Turkey's key air base poised to host anti-ISIL coalition aircraft
Tolga Tanış - WASHINGTON
DHA photoA key military air base in southern Turkey is expected to be opened to aircraft of the coalition fighting the Islamic State of Iraq and the Levant (ISIL) after the Turkish and U.S. presidents conducted a phone call to finalize the deal.
The two sides agreed in principle about the use of the İncirlik base in Adana during talks on July 7-8.
U.S. President Barack Obama and Turkish President Recep Tayyip Erdoğan agreed in a telephone call on July 22 to work together to “stem the flow of foreign fighters and secure Turkey’s border with Syria,” according a White House statement.
Before the conversation, a U.S. State Department official told daily Hürriyet that the İncirlik base was expected to open in early August to be used in the anti-ISIL fight.
He said they would not comment about drone operations, but added he could confirm the İncirlik base would be used by military aircraft of other coalition countries.
Hours before the White House statement, Turkish Deputy Prime Minister Bülent Arınç said in press conference in Ankara on July 22 that Turkey “had agreed on certain topics to support the [anti-ISIL] coalition’s efforts during a recent meeting with the U.S. special representative.”
“There is a consensus, conciliation has been reached upon these conversations but I cannot fully express its nature. A unanimity of thought and action has been reached about the issue of joint operations in the future. A related cabinet motion is now open for a signature,” he said.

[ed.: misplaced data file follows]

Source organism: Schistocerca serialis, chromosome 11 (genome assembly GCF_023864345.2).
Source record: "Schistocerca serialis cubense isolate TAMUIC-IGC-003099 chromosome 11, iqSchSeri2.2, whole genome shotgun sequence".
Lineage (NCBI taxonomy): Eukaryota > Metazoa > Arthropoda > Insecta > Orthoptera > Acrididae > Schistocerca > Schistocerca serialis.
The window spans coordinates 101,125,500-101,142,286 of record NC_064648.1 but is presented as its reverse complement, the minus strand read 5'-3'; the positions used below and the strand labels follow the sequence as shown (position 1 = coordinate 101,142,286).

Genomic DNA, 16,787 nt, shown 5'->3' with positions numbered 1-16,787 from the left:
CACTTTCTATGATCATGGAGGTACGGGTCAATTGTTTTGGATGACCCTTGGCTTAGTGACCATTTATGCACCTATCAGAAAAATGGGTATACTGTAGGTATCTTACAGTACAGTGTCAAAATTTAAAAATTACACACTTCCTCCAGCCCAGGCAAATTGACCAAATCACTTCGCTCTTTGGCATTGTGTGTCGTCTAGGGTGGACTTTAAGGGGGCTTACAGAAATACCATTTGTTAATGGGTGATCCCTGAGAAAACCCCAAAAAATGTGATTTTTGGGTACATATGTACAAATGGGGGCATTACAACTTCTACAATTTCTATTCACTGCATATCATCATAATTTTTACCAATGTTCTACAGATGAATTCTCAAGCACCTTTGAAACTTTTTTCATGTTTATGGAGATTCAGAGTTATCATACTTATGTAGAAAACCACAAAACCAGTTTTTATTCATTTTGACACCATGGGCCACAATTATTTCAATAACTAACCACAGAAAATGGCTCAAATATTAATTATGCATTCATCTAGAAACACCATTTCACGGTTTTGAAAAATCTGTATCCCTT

'Only covers the İncirlik base'
The U.S. official speaking to Hürriyet stressed that the agreement “only covers the İncirlik base” issue, albeit hinting at a softening in Ankara’s earlier conditions to open the base.
When asked whether a buffer zone or no-fly zone inside Syria was still on the table, Arınç only said Ankara still wished to see them realized. “Turkey is doing its part in the coalition to support it. However, in order to achieve a result, it also wants the realization of a no-fly zone, security zone and other elements,” he said.
ISIL’s march toward northwest Syria since mid-June, threatening the Free Syrian Army’s (FSA) control in the populous region, has seriously disturbed Turkey because of the fresh potential of a massive refugee influx.
The Turkish military reinforced its presence in the region and prepared plans for establishing a security zone inside Syria – both to host fleeing Syrian refugees on their own soil and to deter ISIL’s further advance. In coordination with Turkey, U.S. jetfighters launched aerial strikes against ISIL in a bid to stop the jihadists’ advance in the region.
Secure zones inside Syria
One of the most important requests that Washington had long been pressing for is the use of the İncirlik base, as well as of Turkish airspace, as part of the coalition’s aerial campaign against ISIL.
In return, Ankara has demanded U.S. assistance in establishing secure zones inside Syria and their protection by air.
“An agreement [on the use of İncirlik] could be possible if we can agree on other terms as well,” an official told the Hürriyet Daily News’ Ankara representative Serkan Demirtaş at the time.
Military officials from Turkey and the U.S. agreed to deploy armed drones at the İncirlik air base in March, but waited for almost three months for the political consent from the Turkish government.
Former U.S. Secretary of Defense Chuck Hagel described the İncirlik base as a critical one for NATO while answering a recent question of daily Hürriyet.
İncirlik stands roughly 400 kilometers away from Raqqa, ISIL’s de facto capital in Syria. The anti-ISIL coalition has been relying on bases in the Gulf and flying nearly 2,000 kilometers a day to reach their targets against the jihadist group.